On 1 December 2004, Mr. Akunov was found near Bishkek Hospital, suffering from severe head pain. Soon after his admission to hospital on a stretcher, Mr. Akunov was questioned by the police about the circumstances of his disappearance. The security forces immediately took control of the hospital entrance, only permitting Mr. Akunov's wife and a few colleagues to enter after lengthy negotiations. The doctors found Mr. Akunov to be suffering from profound psychological trauma and would probably need to receive medical treatment at home.
Since 1 November 2004, Mr. Akunov and his colleagues had been collecting signatures in downtown Bishkek, demanding the resignation of Mr. Askar Akaev as President of Kyrgyzstan for failing to comply with democratic principles.
The authorities denied that Mr. Akunov was the victim of a forced disappearance. At a press conference on 2 December 2004, Mr. Busurmankulov, spokesperson for the Ministry of the Interior, and Mr. Mamyrov, director of the National Security Services, stated that they suspected Mr. Akunov of attempting to attract publicity and discredit the judicial authorities. In particular, they tried to prove that Mr. Akunov's testimony was incoherent and that he took himself to hospital. As of the end of 2004, an inquiry into the veracity of his testimony was in progress.
Harassment of Mrs. Aziza Abdurasulova59
On 26 November 2004, Mrs. Aziza Abdurasulova, president of the human rights NGO "Kylym Shamy", which was, in particular, investigating Mr. Akunov's disappearance, attended an appointment made by a supposed telephone operator to receive a prize. A person who introduced himself as Mr. Daniyar Saparbekov, an officer from the criminal police, accused her of possessing a stolen telephone and attempted to force her into his car. Mrs. Abdurasulova managed to escape. She was subsequently contacted by phone by Mr. Kadyraliev, deputy director of the Bishkek criminal branch and by Mr. Taalai Duishenbiev, deputy director of the Bishkek police, who asked to meet her. Mrs. Abdurasulova refused, on the grounds that she had not been presented with an official summons.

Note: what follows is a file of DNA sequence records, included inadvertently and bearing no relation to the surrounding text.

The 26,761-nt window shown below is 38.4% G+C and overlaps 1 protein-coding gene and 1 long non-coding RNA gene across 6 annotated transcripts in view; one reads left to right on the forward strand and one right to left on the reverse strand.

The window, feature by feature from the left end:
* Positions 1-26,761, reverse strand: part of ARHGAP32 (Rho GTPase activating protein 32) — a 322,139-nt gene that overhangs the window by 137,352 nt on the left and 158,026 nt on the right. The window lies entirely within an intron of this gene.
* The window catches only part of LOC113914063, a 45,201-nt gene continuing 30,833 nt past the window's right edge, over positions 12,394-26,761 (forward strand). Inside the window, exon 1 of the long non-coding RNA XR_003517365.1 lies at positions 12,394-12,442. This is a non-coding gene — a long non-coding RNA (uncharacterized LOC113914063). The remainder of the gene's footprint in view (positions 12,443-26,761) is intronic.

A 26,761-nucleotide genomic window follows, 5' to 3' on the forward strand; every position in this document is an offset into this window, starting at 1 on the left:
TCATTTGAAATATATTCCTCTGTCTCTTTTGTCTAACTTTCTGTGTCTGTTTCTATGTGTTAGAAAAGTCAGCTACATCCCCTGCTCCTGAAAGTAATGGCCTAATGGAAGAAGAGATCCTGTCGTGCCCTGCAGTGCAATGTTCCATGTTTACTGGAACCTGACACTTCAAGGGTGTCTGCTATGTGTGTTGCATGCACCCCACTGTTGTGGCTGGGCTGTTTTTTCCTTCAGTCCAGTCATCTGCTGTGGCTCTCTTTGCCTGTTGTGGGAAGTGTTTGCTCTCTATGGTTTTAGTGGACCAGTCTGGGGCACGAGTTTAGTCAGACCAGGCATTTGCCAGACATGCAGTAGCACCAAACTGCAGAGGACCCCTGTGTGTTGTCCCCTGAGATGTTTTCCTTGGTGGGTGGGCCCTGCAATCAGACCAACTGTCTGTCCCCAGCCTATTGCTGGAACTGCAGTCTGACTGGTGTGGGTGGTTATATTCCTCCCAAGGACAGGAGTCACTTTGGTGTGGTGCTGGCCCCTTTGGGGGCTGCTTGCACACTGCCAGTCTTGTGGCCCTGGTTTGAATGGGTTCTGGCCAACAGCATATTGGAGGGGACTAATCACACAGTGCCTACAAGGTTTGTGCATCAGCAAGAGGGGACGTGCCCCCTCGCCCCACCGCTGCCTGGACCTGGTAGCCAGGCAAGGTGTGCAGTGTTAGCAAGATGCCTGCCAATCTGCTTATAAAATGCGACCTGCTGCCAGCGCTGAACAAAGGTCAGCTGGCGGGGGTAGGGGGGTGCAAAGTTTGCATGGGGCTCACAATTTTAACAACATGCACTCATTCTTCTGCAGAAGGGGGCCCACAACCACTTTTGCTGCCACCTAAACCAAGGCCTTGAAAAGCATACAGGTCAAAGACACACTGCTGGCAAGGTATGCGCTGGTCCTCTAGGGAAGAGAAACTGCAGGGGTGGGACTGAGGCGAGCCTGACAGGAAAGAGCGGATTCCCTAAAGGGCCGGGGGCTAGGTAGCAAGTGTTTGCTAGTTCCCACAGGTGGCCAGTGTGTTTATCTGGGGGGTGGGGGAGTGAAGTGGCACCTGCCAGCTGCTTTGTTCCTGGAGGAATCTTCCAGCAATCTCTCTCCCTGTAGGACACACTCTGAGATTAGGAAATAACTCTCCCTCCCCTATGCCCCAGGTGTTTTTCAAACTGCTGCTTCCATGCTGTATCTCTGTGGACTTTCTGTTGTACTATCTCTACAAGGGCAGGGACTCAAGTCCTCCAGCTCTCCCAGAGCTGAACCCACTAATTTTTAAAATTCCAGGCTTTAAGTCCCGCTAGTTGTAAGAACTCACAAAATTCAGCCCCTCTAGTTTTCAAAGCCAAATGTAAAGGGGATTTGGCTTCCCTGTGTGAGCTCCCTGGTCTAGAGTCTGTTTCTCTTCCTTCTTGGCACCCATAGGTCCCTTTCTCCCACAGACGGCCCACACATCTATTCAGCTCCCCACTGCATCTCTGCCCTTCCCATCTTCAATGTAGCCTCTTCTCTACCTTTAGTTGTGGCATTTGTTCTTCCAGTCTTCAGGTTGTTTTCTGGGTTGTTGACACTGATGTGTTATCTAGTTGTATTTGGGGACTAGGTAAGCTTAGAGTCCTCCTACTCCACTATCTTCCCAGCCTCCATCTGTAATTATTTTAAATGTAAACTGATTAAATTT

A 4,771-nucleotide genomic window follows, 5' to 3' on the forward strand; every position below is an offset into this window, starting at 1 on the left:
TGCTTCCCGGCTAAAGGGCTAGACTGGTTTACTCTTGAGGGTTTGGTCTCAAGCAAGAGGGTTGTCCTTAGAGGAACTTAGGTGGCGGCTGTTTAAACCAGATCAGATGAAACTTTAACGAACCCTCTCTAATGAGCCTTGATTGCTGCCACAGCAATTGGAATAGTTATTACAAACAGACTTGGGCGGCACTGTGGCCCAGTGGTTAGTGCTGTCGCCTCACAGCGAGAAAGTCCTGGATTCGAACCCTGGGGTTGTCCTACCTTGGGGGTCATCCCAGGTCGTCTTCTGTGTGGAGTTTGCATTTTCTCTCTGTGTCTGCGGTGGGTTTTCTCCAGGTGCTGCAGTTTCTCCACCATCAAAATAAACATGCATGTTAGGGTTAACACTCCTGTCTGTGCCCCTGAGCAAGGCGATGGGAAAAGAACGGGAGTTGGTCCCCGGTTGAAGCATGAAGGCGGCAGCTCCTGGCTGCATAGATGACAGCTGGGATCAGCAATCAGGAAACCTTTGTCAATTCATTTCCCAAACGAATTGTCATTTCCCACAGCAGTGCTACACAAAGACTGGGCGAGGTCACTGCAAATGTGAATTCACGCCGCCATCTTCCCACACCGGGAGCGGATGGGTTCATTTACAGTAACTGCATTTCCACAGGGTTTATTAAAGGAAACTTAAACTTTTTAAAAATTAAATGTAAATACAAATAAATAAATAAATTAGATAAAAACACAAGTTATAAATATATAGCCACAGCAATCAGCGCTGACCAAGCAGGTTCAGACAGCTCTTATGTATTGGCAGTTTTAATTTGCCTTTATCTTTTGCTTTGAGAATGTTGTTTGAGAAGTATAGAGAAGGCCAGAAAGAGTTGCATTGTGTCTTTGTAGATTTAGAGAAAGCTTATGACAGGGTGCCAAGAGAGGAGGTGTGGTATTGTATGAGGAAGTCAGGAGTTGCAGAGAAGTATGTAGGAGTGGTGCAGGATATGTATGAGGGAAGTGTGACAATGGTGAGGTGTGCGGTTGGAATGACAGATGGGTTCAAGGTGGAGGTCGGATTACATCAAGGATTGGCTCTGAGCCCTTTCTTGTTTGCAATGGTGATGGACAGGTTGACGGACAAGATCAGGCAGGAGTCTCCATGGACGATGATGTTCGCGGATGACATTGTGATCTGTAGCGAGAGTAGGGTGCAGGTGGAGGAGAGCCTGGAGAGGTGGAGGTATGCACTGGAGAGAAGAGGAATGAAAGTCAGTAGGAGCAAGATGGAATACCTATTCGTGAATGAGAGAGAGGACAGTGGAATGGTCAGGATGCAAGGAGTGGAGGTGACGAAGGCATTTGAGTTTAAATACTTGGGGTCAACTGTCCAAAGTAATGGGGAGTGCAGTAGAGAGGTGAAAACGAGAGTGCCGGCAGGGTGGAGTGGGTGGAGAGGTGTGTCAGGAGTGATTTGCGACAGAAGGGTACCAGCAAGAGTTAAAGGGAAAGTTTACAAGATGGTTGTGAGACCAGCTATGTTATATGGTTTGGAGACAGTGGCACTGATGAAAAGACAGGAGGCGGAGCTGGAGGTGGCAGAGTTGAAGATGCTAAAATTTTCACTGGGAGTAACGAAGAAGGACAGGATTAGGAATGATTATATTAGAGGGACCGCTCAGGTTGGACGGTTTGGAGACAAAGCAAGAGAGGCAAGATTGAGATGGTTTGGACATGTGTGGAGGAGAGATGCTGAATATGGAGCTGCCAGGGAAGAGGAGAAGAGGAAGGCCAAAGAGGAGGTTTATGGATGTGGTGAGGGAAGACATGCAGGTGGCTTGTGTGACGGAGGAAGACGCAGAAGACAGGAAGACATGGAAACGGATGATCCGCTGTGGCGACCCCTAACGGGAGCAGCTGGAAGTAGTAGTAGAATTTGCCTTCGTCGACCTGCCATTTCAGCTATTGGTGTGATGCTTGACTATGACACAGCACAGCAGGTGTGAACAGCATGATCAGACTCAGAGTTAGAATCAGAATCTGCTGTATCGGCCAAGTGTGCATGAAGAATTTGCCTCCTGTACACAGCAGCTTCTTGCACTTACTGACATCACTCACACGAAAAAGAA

On 29 November 2004, at a press conference organised by Mrs. Abdurasulova, Colonel Bursurmankulov Joldoshbek, president of the press service of the Ministry of the Interior accused her of trying to draw attention to herself by claiming to have escaped from an attempted abduction by the police.
Repression of a peaceful demonstration60
On 15 April 2004, 18 people were arrested and taken to the Department of Internal Affairs in Pervomaiskyi Rayon after a peaceful demonstration organised in support of Mr. Felix Kulov, director of the Ar-Namys opposition party, currently serving a seven-year prison sentence. Those arrested were reported to include Mrs. Aziza Abdurasulova, who was beaten and mistreated during her detention, Mr. Tursunbek Akunov and Mr. Tolekan Ismailovan, director of the Civil Society Against Corruption. All of them were released the same day. Mr. Akunov was charged with "hooliganism" (Article 394 of the Administrative Code), "disobeying the law or an order given by a member of the police force" (Article 371) and "organisation of a meeting or demonstration" (Article 392). The Pervomaisky Court sentenced Mr. Akunov to a fine of 1,000 soms (20 euros).
[Refworld note: This report as posted on the FIDH website (www.fidh.org) was in pdf format with country chapters run together by region. Footnote numbers have been retained here, so do not necessarily begin at 1.]
55. See Annual Report 2003.
56. See Annual Reports 2002 and 2003 and Urgent Appeal KGZ 002/0803/OBS 044.4.
57. See Annual Report 2003 and Urgent Appeals KGZ 002/0803/OBS 044.3 and 044.5.
58. See Urgent Appeals KGZ 001/1104/OBS 088 and 88.1.
60. See Open Letter to the Kyrgyz authorities, 7 May 2004.